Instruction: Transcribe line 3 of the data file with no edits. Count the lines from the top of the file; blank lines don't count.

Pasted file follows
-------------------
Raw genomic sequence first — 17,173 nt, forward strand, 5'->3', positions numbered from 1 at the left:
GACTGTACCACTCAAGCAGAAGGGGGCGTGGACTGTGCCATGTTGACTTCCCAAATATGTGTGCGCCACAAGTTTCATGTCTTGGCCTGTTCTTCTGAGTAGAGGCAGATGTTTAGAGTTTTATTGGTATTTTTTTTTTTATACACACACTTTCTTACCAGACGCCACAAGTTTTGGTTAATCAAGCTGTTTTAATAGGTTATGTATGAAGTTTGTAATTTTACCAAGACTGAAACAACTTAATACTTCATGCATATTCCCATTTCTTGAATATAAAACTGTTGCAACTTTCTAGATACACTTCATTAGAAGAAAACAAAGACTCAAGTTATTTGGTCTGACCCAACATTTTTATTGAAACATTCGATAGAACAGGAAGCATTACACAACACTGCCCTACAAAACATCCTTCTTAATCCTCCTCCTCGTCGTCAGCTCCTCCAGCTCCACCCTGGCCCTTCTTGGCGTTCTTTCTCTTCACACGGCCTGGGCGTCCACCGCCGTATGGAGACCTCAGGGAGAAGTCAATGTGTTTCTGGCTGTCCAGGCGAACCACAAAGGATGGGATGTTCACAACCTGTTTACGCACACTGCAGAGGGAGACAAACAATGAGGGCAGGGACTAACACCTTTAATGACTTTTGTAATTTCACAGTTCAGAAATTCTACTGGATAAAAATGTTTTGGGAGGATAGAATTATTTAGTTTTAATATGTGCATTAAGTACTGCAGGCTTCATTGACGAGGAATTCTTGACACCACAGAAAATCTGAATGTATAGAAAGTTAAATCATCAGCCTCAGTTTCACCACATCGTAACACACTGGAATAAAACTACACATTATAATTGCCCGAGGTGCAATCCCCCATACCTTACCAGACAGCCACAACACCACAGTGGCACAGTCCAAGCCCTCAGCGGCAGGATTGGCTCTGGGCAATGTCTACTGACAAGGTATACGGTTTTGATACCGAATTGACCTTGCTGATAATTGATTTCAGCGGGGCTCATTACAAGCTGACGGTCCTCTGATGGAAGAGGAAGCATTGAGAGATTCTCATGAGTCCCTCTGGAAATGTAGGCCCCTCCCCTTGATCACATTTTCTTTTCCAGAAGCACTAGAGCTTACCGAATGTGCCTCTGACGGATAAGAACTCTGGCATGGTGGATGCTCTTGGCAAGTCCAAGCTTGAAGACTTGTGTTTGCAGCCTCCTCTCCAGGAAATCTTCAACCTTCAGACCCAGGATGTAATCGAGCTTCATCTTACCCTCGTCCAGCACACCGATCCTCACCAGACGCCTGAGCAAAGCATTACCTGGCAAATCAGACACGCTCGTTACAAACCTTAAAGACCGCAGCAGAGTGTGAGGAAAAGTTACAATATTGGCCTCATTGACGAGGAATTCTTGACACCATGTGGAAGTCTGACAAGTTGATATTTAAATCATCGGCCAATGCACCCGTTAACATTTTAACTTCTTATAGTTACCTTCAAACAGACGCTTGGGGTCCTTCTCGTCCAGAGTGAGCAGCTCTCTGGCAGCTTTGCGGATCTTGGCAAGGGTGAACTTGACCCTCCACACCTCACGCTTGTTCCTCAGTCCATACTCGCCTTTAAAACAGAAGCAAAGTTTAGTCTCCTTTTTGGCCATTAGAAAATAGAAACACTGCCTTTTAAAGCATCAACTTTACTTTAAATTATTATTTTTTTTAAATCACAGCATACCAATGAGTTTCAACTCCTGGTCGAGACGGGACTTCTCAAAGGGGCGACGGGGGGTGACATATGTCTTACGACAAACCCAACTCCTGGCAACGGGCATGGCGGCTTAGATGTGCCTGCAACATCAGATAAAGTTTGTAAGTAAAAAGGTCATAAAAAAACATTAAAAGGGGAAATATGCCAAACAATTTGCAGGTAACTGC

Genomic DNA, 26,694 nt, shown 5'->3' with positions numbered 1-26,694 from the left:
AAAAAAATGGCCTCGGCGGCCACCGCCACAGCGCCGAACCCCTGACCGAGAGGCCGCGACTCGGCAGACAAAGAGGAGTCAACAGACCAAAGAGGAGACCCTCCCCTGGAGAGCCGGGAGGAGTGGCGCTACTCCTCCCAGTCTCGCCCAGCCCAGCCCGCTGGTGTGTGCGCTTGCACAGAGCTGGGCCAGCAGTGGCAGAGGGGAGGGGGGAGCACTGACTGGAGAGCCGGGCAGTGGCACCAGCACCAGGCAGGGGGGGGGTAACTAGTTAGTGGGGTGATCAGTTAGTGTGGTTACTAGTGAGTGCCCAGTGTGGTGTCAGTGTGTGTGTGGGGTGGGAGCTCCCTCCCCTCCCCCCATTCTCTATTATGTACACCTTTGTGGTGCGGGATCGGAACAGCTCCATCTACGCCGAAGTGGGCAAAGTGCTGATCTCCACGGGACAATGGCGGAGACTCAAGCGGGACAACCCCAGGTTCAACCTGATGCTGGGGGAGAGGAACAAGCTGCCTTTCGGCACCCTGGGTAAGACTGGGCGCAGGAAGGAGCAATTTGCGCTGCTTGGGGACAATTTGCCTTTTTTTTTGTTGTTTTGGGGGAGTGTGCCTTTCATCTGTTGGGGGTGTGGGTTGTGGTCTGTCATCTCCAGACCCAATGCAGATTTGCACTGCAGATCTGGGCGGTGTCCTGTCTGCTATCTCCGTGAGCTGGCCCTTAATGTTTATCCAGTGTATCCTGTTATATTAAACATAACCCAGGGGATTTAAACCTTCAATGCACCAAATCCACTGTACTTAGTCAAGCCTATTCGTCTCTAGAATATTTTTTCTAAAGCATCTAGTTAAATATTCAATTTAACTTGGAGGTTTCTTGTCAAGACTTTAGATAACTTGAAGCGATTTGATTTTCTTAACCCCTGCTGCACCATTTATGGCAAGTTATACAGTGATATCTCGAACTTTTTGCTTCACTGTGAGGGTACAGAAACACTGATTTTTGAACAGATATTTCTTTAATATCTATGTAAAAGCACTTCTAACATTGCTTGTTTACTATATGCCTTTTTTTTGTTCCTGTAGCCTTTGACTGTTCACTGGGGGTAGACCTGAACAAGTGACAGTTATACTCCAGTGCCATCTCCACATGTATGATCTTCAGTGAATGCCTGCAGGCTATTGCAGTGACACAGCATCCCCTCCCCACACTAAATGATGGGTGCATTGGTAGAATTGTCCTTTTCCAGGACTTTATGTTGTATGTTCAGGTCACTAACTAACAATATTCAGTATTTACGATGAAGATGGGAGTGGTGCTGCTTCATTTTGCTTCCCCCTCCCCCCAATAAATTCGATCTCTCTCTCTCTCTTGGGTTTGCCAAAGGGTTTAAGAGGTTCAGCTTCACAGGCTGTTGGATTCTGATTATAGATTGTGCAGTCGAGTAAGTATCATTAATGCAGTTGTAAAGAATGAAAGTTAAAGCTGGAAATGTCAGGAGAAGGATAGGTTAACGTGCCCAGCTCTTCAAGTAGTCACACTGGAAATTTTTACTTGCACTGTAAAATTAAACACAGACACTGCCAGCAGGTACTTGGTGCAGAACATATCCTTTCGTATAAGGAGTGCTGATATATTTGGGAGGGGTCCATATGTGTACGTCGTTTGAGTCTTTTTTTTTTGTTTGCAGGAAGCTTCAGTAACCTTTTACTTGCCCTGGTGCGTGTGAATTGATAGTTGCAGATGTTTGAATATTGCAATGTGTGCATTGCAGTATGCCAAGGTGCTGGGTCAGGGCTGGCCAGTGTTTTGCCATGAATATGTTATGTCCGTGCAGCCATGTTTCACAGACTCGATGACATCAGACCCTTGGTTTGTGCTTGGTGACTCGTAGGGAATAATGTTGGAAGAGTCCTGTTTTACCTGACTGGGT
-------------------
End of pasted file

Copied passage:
Genomic DNA, 26,694 nt, shown 5'->3' with positions numbered 1-26,694 from the left: